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Night of the Lepus (1972) Movie Review

I Wrote my First Movie Review While Giving Birth to a Camera. It has followed me ever since. Please don't mind the Mess.

Bed bunnies attack!!!

Bed bunnies attack!!!

MPAA Rating

PG

Running Time

88 minutes

Director

William F. Claxton

Writers

Don Holliday (screenplay), Gene R. Kearney (screenplay), Russell Braddon (novel)

“Oh, yes, it's Lepus Night
And the feeling's right
Oh, yes, it's Lepus Night
Oh, what a night (oh, what a night)”

My hands are shaking as I write this review. I am sitting in a puddle of my own urine as I have just witnessed frights few others will ever experience. Night of the Lepus is, by far, the best killer bunny movie I have ever seen. You think you know terror.

Jon Snow, you know nothing.

I suggest you eat nothing before you see this movie, because it will not last in your tummy.

I suggest you drink nothing, because it will also not last in your tummy and you will never ever want to drink any liquids again.

I suggest you put your children to bed, kiss them goodnight, and assure them that everything will be alright. But after seeing this movie, you know it’s all just lies.

If you happen to have bunnies as pets, then keep a wary eye on them. Just in case.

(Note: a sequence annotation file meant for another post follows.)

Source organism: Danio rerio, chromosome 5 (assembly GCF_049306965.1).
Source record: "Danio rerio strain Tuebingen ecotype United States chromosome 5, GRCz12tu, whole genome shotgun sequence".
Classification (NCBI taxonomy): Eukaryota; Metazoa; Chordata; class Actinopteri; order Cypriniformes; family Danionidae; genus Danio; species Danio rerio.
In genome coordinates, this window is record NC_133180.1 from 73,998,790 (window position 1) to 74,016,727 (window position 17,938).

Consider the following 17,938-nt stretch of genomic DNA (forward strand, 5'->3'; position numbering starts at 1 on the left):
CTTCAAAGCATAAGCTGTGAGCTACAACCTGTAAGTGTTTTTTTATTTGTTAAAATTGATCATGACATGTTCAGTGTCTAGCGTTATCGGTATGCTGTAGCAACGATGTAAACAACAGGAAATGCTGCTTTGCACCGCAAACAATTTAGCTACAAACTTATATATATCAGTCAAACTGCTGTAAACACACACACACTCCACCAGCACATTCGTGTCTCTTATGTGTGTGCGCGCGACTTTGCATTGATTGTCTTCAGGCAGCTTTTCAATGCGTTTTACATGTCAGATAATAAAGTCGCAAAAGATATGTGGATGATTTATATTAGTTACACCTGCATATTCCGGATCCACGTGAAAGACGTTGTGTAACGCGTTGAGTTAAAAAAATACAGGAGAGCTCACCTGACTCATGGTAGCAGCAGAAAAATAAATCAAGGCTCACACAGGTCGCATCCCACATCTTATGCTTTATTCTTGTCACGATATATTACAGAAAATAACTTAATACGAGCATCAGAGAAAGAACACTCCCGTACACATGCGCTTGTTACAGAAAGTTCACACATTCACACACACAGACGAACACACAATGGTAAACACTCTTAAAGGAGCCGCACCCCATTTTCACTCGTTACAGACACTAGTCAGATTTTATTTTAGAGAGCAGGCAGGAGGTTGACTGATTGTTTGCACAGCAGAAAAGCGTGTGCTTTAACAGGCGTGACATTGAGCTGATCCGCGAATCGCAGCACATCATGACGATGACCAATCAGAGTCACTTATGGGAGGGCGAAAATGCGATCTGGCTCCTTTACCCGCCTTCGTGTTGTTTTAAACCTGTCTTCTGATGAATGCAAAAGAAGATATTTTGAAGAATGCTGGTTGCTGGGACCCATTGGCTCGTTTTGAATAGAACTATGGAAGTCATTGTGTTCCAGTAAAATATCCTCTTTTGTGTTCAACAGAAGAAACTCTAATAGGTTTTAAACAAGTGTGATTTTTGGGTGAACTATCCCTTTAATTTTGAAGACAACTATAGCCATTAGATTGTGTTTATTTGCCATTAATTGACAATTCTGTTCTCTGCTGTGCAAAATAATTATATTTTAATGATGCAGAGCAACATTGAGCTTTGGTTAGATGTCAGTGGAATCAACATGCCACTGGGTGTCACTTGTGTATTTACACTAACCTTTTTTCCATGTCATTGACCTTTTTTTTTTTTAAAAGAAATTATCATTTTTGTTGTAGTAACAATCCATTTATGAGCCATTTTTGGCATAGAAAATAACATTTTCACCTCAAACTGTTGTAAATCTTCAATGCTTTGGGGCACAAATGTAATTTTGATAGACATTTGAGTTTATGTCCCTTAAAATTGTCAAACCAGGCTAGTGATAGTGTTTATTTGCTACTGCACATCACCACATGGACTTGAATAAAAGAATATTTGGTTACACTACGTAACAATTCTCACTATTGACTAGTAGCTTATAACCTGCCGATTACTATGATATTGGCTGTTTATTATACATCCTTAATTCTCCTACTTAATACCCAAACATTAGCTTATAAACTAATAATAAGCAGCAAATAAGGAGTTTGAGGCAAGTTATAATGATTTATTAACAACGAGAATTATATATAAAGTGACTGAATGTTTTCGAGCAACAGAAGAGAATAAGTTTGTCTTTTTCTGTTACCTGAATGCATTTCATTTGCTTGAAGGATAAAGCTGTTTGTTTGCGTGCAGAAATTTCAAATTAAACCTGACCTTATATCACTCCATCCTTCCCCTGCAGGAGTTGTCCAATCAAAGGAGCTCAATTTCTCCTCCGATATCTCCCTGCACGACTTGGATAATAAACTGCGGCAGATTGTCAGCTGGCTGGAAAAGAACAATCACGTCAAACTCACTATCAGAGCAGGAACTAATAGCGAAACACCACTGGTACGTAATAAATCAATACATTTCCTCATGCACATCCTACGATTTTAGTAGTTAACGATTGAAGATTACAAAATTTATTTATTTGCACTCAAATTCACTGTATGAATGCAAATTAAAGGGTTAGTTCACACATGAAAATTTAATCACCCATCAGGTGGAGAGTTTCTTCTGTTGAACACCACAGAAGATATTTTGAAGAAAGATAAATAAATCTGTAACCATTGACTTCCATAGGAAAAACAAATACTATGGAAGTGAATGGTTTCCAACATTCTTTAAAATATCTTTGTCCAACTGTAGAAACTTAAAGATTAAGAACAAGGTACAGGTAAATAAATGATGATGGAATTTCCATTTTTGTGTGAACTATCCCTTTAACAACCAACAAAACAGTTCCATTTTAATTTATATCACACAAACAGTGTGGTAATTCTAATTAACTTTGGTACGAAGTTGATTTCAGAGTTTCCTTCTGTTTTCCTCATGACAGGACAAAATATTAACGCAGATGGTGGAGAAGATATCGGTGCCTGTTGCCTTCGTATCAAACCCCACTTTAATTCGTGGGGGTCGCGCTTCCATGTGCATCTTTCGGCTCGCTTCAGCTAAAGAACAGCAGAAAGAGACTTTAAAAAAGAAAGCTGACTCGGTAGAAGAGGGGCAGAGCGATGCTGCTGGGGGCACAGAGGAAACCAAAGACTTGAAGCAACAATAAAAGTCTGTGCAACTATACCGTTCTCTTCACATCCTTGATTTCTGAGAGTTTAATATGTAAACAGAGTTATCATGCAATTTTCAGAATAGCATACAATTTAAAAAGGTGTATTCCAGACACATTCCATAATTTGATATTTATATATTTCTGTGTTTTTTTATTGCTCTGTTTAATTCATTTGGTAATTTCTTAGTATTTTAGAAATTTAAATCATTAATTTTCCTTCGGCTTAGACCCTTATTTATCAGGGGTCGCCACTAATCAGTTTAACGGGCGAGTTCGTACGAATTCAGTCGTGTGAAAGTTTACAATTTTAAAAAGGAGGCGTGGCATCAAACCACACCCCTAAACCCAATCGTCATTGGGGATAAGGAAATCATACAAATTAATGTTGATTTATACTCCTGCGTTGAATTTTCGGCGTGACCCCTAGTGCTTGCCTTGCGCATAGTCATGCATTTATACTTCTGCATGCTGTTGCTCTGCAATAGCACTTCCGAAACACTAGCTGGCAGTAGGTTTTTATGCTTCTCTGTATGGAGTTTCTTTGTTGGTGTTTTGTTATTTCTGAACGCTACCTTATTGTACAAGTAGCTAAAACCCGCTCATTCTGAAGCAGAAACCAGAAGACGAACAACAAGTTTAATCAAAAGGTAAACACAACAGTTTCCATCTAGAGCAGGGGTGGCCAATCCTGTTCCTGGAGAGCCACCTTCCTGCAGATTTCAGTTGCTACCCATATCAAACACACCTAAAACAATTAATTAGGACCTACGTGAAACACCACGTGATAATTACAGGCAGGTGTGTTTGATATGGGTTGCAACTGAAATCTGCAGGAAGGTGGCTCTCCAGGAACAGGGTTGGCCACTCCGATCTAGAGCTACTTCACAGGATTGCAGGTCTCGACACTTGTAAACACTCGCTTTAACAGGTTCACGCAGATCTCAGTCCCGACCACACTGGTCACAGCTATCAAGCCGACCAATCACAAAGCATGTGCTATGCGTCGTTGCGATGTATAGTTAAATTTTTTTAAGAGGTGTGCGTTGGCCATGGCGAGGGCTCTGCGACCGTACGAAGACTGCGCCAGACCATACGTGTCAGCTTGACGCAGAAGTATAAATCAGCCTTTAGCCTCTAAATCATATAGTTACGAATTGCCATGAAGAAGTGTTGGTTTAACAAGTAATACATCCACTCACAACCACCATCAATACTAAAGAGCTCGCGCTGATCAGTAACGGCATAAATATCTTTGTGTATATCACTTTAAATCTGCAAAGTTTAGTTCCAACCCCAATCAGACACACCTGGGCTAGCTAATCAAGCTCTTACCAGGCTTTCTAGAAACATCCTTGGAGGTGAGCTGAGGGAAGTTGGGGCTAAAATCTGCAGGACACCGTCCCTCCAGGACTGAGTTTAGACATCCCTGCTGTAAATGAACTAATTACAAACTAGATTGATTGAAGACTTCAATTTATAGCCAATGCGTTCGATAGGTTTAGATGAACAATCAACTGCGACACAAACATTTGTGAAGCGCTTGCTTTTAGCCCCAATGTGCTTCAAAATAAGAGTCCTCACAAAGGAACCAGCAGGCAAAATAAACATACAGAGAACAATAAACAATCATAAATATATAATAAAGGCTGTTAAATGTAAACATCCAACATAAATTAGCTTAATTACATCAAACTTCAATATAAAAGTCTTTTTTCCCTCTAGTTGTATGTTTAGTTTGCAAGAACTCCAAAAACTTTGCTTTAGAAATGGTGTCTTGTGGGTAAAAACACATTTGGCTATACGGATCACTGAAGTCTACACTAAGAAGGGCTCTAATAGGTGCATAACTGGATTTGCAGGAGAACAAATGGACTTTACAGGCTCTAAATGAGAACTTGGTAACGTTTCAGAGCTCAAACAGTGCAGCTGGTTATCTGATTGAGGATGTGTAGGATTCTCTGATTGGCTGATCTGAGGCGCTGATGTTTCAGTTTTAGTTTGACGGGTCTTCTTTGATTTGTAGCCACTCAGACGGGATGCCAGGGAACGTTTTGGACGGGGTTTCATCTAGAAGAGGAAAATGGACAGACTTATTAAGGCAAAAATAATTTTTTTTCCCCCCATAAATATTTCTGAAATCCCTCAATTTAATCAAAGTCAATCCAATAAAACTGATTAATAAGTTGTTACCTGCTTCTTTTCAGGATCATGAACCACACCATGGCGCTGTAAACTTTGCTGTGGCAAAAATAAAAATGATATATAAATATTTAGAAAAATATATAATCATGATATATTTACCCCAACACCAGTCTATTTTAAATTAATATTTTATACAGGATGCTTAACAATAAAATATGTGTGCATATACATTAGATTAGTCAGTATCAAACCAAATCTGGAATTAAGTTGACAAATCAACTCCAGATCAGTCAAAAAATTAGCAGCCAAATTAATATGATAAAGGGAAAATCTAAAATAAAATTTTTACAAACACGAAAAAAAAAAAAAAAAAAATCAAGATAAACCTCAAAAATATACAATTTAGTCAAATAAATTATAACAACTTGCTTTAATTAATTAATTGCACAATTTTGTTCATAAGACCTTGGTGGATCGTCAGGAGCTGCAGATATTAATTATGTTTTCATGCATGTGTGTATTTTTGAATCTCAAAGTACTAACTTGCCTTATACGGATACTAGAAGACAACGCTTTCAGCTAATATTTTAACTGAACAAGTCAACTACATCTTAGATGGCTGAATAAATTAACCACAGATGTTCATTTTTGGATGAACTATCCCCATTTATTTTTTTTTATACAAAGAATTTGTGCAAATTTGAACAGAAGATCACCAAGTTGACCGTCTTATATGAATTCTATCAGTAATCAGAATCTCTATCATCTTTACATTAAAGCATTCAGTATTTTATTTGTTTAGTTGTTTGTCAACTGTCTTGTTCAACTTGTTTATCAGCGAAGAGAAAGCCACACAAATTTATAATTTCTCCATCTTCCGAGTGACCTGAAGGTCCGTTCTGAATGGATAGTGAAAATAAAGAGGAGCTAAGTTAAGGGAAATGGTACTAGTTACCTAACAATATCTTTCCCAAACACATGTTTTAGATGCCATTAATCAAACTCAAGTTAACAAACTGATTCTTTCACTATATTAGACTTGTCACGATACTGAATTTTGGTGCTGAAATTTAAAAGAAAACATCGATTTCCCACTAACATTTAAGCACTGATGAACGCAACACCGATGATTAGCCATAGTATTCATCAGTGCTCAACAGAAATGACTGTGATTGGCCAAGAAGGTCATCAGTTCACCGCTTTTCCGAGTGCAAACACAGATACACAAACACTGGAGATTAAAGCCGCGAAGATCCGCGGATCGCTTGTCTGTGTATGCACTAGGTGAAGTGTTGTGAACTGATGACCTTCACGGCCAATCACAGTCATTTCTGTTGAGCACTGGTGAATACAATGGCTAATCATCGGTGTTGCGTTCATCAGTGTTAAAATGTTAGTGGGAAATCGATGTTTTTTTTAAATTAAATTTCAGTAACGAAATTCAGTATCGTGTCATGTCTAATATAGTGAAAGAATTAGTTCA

Synopsis

Night of the Lepus hearkens back to a time when movies showed their entire credits before the story began. So while the 45 minutes of opening credits ran, I was watching The Chilling Adventures of Sabrina on another monitor.

The movie (finally) opens with a rather ominous “news bulletin” showing how hordes of bunnies have overrun the Australian Outback. They use “color films” to illustrate rabbits smashing through fences, taking over rural areas, being a bane to farmers everywhere. These rabbits are breeding like rabbits.

This is not an isolated incident. This could happen anywhere with dire consequences to the environment. The viewers have been warned.

Since it’s the 70s, it also looks like the planet was overrun by polyester. Be careful not to stand near any open flames.

The movie opens again with local farmer Cole Hillman (Rory Calhoun) having to put his horse down in the middle of one of his fields. He notices there are many holes in the ground where they shouldn’t be. He knows it’s bunnies that are doing this. Lots and lots of cute little bunnies. But they’re not so cute when they’ve taken all your crops, use your Netflix account, have unprotected relations with your spouse and are generally an overall pest.

The other farmers around the area want to use mass amounts of cyanide to poison the farms. Cole know this will also kill everything other living thing in the area. Thanos would be sad because this is not balanced.

Cole surmises he has about 6-8 weeks before the other farmers will use the cyanide. He thinks there’s another way. He calls his friend Elgin (Star Trek’s Bones, Deforest Kelley – “Dammit Cole. I’m a doctor, not a bunny wrangler!”). Elgin might know some people that can help.

Elgin calls Roy and Gerry Bennett (Stuart Whitman and Janet Leigh). They specialize in getting rid of pests without harming the environment. That seems like a profession you’d only find in the movies. They also have a precocious young daughter named Amanda (Melanie Fullerton). Amanda’s so spunky you just want to throw her off a moving train.

The Bennett clan has been called in to bust some bunnies.

Roy and Gerry meet with some scientists and they have an idea. We’re inclined to think this idea will work because one of the scientists is in a wheelchair. Wheelchair scientists always come up with the best ideas.